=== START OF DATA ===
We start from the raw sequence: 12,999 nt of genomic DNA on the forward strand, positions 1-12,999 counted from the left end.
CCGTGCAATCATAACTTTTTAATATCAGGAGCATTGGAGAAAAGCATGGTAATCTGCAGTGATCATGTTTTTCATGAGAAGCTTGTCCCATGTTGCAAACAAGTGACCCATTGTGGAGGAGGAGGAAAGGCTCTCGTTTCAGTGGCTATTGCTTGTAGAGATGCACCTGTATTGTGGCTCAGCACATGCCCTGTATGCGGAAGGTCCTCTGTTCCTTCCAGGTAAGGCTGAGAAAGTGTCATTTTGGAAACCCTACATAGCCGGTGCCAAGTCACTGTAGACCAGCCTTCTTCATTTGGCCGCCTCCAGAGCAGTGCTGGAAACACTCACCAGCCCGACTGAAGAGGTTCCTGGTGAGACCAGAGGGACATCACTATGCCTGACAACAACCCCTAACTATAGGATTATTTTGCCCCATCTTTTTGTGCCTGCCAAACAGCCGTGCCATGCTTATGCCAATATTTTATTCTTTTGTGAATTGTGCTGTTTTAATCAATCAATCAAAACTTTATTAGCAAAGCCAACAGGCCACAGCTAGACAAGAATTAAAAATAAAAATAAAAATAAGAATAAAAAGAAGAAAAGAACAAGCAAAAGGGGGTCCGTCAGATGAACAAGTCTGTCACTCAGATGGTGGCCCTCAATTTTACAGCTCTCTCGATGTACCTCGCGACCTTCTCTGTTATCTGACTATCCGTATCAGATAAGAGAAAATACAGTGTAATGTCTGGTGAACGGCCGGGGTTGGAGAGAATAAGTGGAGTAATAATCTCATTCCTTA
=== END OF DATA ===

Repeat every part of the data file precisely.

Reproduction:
We start from the raw sequence: 12,999 nt of genomic DNA on the forward strand, positions 1-12,999 counted from the left end.
CCGTGCAATCATAACTTTTTAATATCAGGAGCATTGGAGAAAAGCATGGTAATCTGCAGTGATCATGTTTTTCATGAGAAGCTTGTCCCATGTTGCAAACAAGTGACCCATTGTGGAGGAGGAGGAAAGGCTCTCGTTTCAGTGGCTATTGCTTGTAGAGATGCACCTGTATTGTGGCTCAGCACATGCCCTGTATGCGGAAGGTCCTCTGTTCCTTCCAGGTAAGGCTGAGAAAGTGTCATTTTGGAAACCCTACATAGCCGGTGCCAAGTCACTGTAGACCAGCCTTCTTCATTTGGCCGCCTCCAGAGCAGTGCTGGAAACACTCACCAGCCCGACTGAAGAGGTTCCTGGTGAGACCAGAGGGACATCACTATGCCTGACAACAACCCCTAACTATAGGATTATTTTGCCCCATCTTTTTGTGCCTGCCAAACAGCCGTGCCATGCTTATGCCAATATTTTATTCTTTTGTGAATTGTGCTGTTTTAATCAATCAATCAAAACTTTATTAGCAAAGCCAACAGGCCACAGCTAGACAAGAATTAAAAATAAAAATAAAAATAAGAATAAAAAGAAGAAAAGAACAAGCAAAAGGGGGTCCGTCAGATGAACAAGTCTGTCACTCAGATGGTGGCCCTCAATTTTACAGCTCTCTCGATGTACCTCGCGACCTTCTCTGTTATCTGACTATCCGTATCAGATAAGAGAAAATACAGTGTAATGTCTGGTGAACGGCCGGGGTTGGAGAGAATAAGTGGAGTAATAATCTCATTCCTTA